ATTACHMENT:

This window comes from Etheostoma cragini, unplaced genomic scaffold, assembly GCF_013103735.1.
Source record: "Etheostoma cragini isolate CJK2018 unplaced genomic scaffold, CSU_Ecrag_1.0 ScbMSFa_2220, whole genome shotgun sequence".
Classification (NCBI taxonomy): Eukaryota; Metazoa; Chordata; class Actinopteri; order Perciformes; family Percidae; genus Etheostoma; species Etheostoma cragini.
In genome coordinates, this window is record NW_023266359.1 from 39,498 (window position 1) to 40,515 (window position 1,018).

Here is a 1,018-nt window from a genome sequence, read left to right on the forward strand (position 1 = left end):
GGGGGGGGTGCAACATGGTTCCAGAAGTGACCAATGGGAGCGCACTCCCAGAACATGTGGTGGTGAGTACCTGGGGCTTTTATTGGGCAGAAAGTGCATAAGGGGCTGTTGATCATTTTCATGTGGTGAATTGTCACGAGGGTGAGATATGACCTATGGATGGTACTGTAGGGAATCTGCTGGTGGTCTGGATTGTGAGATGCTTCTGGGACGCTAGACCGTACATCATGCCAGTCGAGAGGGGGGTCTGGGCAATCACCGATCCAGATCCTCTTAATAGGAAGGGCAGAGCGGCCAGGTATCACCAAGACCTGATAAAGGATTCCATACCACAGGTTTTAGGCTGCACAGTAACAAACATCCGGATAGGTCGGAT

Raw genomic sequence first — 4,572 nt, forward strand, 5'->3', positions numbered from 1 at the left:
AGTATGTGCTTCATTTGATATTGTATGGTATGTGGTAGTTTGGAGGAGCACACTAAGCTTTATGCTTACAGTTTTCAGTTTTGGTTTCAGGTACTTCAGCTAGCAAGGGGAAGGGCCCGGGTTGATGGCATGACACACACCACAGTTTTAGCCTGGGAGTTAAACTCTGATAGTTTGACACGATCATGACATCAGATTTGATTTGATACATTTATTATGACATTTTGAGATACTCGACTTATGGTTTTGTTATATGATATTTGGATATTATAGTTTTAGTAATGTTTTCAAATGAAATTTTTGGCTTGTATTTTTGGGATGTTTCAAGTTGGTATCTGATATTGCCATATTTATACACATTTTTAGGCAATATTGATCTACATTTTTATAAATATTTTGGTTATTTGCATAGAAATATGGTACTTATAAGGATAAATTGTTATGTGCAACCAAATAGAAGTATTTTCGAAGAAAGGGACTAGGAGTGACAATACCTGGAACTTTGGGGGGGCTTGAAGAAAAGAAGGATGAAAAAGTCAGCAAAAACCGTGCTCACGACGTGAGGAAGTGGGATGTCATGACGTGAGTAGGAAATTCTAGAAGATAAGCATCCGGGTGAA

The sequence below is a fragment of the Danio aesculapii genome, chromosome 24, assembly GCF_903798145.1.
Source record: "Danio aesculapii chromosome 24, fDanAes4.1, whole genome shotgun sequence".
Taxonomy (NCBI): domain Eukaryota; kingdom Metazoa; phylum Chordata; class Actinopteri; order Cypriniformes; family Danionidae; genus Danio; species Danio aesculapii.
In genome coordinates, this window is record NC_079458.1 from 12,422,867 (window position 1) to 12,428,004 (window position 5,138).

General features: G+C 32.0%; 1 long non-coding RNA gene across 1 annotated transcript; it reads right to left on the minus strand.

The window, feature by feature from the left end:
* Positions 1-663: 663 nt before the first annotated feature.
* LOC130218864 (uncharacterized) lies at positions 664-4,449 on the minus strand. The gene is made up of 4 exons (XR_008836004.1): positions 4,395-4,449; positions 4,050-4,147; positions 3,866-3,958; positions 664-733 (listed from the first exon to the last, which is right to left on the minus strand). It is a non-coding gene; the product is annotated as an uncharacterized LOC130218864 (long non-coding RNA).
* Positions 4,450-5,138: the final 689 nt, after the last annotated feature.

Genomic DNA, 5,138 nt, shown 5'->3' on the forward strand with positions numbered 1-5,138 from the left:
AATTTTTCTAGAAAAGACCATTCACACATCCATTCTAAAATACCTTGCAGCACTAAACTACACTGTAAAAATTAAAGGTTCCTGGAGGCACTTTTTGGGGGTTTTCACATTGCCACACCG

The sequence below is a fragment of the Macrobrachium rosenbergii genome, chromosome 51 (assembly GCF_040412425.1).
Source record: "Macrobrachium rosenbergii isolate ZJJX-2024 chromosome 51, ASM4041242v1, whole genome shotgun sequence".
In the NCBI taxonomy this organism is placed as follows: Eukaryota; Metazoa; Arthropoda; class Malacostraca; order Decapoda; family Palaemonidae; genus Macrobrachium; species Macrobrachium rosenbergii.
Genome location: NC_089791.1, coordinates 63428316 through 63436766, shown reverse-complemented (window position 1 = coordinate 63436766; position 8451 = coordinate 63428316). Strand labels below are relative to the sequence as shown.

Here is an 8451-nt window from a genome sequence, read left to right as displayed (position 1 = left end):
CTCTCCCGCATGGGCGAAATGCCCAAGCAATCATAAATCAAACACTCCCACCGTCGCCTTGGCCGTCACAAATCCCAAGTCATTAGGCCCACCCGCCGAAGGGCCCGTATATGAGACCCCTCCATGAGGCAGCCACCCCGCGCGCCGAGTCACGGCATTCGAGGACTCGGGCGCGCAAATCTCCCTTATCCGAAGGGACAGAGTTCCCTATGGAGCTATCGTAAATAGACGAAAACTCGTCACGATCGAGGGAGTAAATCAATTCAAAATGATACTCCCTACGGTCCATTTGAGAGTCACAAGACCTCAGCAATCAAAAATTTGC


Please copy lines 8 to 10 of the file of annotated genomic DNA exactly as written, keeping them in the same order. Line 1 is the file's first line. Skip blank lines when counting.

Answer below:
AGTATGTGCTTCATTTGATATTGTATGGTATGTGGTAGTTTGGAGGAGCACACTAAGCTTTATGCTTACAGTTTTCAGTTTTGGTTTCAGGTACTTCAGCTAGCAAGGGGAAGGGCCCGGGTTGATGGCATGACACACACCACAGTTTTAGCCTGGGAGTTAAACTCTGATAGTTTGACACGATCATGACATCAGATTTGATTTGATACATTTATTATGACATTTTGAGATACTCGACTTATGGTTTTGTTATATGATATTTGGATATTATAGTTTTAGTAATGTTTTCAAATGAAATTTTTGGCTTGTATTTTTGGGATGTTTCAAGTTGGTATCTGATATTGCCATATTTATACACATTTTTAGGCAATATTGATCTACATTTTTATAAATATTTTGGTTATTTGCATAGAAATATGGTACTTATAAGGATAAATTGTTATGTGCAACCAAATAGAAGTATTTTCGAAGAAAGGGACTAGGAGTGACAATACCTGGAACTTTGGGGGGGCTTGAAGAAAAGAAGGATGAAAAAGTCAGCAAAAACCGTGCTCACGACGTGAGGAAGTGGGATGTCATGACGTGAGTAGGAAATTCTAGAAGATAAGCATCCGGGTGAA

The sequence below is a fragment of the Danio aesculapii genome, chromosome 24, assembly GCF_903798145.1.
Source record: "Danio aesculapii chromosome 24, fDanAes4.1, whole genome shotgun sequence".